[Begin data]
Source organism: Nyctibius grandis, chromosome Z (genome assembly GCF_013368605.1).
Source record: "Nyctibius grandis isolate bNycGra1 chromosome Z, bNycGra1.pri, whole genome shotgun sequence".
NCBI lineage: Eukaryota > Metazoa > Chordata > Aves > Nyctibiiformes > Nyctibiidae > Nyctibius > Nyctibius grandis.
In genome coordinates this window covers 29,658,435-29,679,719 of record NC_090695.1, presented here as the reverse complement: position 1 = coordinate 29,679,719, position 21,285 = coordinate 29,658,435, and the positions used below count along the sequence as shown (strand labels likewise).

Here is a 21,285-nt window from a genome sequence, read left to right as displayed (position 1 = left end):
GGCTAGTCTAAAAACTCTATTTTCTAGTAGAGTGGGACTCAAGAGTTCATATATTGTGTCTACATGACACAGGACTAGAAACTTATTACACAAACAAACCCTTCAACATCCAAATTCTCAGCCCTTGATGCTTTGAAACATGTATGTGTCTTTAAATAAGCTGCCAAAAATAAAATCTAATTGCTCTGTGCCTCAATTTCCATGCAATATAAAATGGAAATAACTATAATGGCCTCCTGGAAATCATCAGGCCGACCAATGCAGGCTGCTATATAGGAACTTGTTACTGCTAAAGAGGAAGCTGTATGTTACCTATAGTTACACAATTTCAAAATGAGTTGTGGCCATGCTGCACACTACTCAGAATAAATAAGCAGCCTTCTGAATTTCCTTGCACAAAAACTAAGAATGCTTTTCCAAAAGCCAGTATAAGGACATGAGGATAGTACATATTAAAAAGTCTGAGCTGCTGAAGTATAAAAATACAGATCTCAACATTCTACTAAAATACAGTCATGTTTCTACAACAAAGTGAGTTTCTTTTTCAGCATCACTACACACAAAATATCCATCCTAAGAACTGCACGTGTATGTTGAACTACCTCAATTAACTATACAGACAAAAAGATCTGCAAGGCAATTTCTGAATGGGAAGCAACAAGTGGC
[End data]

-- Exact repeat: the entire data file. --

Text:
Source organism: Nyctibius grandis, chromosome Z (genome assembly GCF_013368605.1).
Source record: "Nyctibius grandis isolate bNycGra1 chromosome Z, bNycGra1.pri, whole genome shotgun sequence".
NCBI lineage: Eukaryota > Metazoa > Chordata > Aves > Nyctibiiformes > Nyctibiidae > Nyctibius > Nyctibius grandis.
In genome coordinates this window covers 29,658,435-29,679,719 of record NC_090695.1, presented here as the reverse complement: position 1 = coordinate 29,679,719, position 21,285 = coordinate 29,658,435, and the positions used below count along the sequence as shown (strand labels likewise).

Here is a 21,285-nt window from a genome sequence, read left to right as displayed (position 1 = left end):
GGCTAGTCTAAAAACTCTATTTTCTAGTAGAGTGGGACTCAAGAGTTCATATATTGTGTCTACATGACACAGGACTAGAAACTTATTACACAAACAAACCCTTCAACATCCAAATTCTCAGCCCTTGATGCTTTGAAACATGTATGTGTCTTTAAATAAGCTGCCAAAAATAAAATCTAATTGCTCTGTGCCTCAATTTCCATGCAATATAAAATGGAAATAACTATAATGGCCTCCTGGAAATCATCAGGCCGACCAATGCAGGCTGCTATATAGGAACTTGTTACTGCTAAAGAGGAAGCTGTATGTTACCTATAGTTACACAATTTCAAAATGAGTTGTGGCCATGCTGCACACTACTCAGAATAAATAAGCAGCCTTCTGAATTTCCTTGCACAAAAACTAAGAATGCTTTTCCAAAAGCCAGTATAAGGACATGAGGATAGTACATATTAAAAAGTCTGAGCTGCTGAAGTATAAAAATACAGATCTCAACATTCTACTAAAATACAGTCATGTTTCTACAACAAAGTGAGTTTCTTTTTCAGCATCACTACACACAAAATATCCATCCTAAGAACTGCACGTGTATGTTGAACTACCTCAATTAACTATACAGACAAAAAGATCTGCAAGGCAATTTCTGAATGGGAAGCAACAAGTGGC